30. AFI, 'The Art of Drowning' (2000)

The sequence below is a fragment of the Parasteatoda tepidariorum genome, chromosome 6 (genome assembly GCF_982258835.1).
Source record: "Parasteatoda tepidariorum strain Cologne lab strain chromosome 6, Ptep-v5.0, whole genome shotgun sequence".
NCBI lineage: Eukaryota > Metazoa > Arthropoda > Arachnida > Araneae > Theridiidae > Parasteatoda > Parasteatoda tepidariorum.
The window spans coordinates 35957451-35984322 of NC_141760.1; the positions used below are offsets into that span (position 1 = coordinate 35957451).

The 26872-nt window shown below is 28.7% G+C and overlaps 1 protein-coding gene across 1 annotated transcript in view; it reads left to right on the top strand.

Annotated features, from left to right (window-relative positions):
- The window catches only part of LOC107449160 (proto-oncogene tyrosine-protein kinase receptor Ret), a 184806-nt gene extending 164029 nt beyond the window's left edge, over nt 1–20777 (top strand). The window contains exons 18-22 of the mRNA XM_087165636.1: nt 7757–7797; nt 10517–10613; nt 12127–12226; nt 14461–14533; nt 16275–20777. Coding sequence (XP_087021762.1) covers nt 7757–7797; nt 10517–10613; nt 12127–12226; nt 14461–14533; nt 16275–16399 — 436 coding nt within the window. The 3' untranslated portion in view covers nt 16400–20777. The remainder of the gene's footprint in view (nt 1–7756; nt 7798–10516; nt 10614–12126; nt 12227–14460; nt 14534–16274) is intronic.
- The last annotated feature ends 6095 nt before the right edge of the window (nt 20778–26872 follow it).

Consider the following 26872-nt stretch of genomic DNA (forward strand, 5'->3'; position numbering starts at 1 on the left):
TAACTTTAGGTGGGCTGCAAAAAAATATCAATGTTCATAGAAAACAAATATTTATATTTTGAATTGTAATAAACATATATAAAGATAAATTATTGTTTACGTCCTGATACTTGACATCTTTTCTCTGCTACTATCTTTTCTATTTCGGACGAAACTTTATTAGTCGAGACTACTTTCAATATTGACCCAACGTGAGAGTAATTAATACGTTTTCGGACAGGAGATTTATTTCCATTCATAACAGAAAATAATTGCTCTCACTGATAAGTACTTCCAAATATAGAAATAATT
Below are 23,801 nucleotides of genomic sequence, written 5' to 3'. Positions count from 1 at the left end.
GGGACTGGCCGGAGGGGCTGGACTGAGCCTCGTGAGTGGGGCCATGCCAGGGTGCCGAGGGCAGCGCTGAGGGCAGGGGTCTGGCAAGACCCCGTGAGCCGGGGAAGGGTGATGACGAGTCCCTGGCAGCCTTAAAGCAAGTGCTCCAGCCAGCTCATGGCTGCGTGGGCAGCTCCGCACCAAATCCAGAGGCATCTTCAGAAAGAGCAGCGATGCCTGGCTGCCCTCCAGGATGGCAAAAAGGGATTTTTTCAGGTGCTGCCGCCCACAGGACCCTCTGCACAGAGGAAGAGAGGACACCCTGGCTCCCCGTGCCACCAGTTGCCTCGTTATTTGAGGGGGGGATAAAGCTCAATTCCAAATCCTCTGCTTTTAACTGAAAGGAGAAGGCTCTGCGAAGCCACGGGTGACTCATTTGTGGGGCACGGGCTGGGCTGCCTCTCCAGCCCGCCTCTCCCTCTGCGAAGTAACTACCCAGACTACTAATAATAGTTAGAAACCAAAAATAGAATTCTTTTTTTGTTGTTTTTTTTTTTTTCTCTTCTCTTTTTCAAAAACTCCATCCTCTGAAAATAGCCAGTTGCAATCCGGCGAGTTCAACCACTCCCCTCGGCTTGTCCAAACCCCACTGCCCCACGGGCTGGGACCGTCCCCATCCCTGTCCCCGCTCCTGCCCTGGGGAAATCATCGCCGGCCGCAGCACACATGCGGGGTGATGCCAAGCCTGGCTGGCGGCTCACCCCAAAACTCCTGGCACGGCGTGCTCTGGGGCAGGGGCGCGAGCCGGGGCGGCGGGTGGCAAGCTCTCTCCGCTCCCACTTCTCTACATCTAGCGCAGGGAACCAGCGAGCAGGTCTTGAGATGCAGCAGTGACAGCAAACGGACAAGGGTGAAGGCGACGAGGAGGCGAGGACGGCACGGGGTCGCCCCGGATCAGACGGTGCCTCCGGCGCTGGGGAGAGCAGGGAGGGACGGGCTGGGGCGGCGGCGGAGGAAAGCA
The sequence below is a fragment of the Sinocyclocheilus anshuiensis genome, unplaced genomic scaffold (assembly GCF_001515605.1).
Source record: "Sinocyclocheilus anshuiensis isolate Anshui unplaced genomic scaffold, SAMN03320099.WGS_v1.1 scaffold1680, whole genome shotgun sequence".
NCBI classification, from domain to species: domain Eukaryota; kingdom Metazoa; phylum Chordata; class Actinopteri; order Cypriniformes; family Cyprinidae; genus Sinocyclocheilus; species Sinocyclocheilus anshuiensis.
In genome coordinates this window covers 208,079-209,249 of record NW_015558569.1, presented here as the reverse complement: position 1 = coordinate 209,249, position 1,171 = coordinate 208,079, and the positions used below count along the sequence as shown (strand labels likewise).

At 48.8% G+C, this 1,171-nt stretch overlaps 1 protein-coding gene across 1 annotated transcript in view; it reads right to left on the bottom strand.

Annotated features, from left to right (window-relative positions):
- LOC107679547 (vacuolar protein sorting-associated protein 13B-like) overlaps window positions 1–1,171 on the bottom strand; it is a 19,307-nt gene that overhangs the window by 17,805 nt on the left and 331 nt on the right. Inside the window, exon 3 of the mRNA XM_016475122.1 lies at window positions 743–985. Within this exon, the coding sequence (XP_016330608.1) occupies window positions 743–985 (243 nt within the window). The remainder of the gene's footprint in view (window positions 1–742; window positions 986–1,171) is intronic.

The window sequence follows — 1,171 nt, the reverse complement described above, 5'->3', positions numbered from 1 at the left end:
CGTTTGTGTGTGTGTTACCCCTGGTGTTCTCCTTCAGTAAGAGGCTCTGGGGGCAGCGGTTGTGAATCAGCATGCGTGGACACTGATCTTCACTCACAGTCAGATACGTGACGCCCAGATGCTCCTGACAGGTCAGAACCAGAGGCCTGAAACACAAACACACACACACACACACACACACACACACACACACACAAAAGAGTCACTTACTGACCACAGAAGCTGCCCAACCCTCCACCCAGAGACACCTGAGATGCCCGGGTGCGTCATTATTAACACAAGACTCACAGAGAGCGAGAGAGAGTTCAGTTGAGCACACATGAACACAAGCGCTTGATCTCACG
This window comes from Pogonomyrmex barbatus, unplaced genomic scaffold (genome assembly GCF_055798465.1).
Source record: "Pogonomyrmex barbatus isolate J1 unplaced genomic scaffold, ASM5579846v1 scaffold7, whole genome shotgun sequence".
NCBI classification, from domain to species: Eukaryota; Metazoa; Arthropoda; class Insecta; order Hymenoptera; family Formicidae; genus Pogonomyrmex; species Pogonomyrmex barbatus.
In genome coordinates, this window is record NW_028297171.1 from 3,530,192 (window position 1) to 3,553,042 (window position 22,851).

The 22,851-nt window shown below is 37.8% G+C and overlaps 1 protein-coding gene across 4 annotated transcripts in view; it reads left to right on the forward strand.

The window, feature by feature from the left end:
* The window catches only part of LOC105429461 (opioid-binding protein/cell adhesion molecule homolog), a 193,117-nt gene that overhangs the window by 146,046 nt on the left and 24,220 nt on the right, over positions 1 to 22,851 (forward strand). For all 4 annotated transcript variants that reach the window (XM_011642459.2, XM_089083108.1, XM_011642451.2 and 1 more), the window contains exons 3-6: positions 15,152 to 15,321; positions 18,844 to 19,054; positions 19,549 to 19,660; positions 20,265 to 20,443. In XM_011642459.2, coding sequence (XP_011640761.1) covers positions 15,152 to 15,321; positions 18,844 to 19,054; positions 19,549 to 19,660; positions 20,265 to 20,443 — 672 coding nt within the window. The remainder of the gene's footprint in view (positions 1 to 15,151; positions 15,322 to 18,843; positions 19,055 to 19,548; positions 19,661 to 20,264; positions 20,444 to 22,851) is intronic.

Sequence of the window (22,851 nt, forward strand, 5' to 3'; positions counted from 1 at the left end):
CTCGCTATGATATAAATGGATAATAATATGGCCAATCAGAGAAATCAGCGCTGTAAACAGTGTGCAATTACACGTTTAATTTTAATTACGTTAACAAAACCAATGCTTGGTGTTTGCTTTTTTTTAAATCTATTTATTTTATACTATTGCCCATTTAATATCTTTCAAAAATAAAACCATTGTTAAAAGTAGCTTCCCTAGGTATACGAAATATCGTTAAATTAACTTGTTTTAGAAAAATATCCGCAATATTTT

AFI's fifth studio album cracked the Billboard 200 and brought the Bay Area band thrashing into the mainstream. Their gothic lyricisms and skittering NorCal rhythms positioned them as the missing link between horror-punk forefathers the Misfits and emo insurgents My Chemical Romance – most palpable in "Days of the Phoenix," a paean to the "teenage death boys, teenage death girls" that populated their favorite hometown venue. That same year, following the departure of Michale Graves from the Misfits, androgynous frontman Davey Havok was scouted to be his replacement – yet Havok declined. It was impeccable timing: following Art of Drowning, AFI's profile rose tremendously in the years to come, especially among young women. "When I think of those times," said Havok in 2017, "I remember the shift in the male-to-female ratio in the audience changing. We used to only play to men. It's cool that it swayed towards the female ... from what I've known growing up, ladies always had the best taste in music." S.E.